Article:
For everyone, everywhere…
I fly to Las Vegas tomorrow to do a seminar for Flexsteel University on “How to Connect with Everyone”. I love working with Flexsteel and I love doing this particular seminar as it teaches to me to listen to myself and gives me what I need to hear. It also offers me the opportunity to share ways of managing people who might be unaware of what they don’t know.
One of the exercises I often do with this topic is to put a dozen ‘ways of being’ on slips of paper and let the participants draw one of the papers. Some of my favorites are ‘miserable’, ‘interested’, ‘friendly’, ‘doubtful’, defensive’, ‘determined, ‘attentive’ and so on. The game is to BE the word without using language; just to use their actions and behavior as a way for the rest of the group to guess the word. While the group is guessing which word it is, I write down all the guesses until they arrive at the correct response. When the game is complete, I read their answers and then the actual word the person was acting out, and compare the two.
What I find interesting is how the group will follow a direction. For example, if the word is ‘interested’, the guesses will range from ‘tire-kicker’, ‘waste of time’, ‘killing time’, ‘just browsing’ until someone gets that the person really just wants to learn something, really ‘INTERESTED’. Now, some of the challenge may be to demonstrate interest if you don’t know what it looks like, and the other is not knowing the behaviors that constitute interest – both seminar topics on their own! But what is fascinating to me is how the group of guessers will look for evidence to support their answers- even if it’s wrong – in the same way we look for evidence to support what we originally think of someone (or what we think about anything!)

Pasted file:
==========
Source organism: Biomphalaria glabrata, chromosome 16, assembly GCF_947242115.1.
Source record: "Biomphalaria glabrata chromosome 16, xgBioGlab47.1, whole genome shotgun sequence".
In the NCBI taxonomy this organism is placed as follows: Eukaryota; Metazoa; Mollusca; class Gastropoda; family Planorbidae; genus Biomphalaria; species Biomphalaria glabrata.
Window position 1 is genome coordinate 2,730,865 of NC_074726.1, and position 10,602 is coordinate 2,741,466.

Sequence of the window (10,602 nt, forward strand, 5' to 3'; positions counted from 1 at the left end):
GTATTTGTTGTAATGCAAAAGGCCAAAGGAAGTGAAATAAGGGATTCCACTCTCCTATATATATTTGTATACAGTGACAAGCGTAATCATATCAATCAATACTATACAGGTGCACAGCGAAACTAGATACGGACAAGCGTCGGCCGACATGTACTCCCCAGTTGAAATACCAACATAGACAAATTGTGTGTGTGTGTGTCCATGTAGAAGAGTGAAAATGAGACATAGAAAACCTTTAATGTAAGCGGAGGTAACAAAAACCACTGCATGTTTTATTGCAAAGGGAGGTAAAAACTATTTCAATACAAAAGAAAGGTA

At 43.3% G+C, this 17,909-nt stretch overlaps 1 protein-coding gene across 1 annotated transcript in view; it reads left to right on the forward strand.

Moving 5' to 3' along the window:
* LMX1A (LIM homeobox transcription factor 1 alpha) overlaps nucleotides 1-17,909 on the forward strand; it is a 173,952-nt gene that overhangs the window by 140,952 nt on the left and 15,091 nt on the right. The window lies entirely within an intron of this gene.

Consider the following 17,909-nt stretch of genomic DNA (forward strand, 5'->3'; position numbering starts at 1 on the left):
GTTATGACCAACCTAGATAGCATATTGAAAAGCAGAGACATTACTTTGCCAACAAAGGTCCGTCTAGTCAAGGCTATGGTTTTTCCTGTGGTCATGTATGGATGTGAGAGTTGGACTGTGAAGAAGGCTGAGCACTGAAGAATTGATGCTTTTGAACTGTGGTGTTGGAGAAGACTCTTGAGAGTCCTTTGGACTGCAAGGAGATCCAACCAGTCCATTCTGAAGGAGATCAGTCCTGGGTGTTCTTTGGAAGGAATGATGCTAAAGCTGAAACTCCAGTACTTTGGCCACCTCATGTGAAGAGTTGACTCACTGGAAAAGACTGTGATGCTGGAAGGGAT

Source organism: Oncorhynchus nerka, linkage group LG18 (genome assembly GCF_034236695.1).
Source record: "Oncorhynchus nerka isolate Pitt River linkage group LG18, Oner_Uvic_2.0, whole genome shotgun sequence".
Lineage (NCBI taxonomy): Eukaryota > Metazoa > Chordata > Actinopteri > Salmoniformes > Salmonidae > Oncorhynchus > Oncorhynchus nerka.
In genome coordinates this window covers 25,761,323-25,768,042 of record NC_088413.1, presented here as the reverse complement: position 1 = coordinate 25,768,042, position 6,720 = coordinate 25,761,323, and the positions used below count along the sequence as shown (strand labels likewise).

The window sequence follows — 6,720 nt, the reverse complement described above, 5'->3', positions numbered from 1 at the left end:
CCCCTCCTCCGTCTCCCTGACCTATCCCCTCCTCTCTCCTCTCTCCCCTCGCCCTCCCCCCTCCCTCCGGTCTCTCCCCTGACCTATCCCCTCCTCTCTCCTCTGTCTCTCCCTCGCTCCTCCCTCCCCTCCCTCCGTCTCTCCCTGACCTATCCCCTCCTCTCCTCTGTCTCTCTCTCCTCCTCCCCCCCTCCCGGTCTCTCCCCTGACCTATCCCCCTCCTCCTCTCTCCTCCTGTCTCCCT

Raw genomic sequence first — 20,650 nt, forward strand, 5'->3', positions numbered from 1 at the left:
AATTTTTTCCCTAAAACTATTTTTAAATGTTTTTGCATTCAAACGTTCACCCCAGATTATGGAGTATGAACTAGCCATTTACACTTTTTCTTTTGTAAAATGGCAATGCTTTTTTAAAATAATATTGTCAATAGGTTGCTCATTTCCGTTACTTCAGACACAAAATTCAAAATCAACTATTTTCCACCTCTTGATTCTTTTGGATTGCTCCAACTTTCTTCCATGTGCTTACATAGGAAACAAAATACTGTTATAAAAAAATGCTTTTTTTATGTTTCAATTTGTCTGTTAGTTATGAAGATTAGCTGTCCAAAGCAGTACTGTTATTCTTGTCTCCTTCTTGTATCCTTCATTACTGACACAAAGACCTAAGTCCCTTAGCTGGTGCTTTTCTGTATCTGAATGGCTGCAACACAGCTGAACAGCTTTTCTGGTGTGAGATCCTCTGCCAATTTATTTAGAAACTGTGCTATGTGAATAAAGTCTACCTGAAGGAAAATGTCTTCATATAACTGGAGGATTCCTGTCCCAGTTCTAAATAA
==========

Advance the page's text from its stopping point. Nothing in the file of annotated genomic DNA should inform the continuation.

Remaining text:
Here’s the challenge for this week:
Notice when you are looking for evidence to support being right. Just notice. Notice what it does to disconnect you from the other person – even if they aren’t in the room and you’re talking to yourself about them (as I often do). Notice what it feels like to be right and to make someone else wrong. And consider that this behavior shapes many of our connections and relationships. The powerful piece is that we have a choice – to continue to seek evidence to be right, or to find another perspective that empowers ourself and the other person. This is so critical in making and keeping Connections.
Now, go sell something!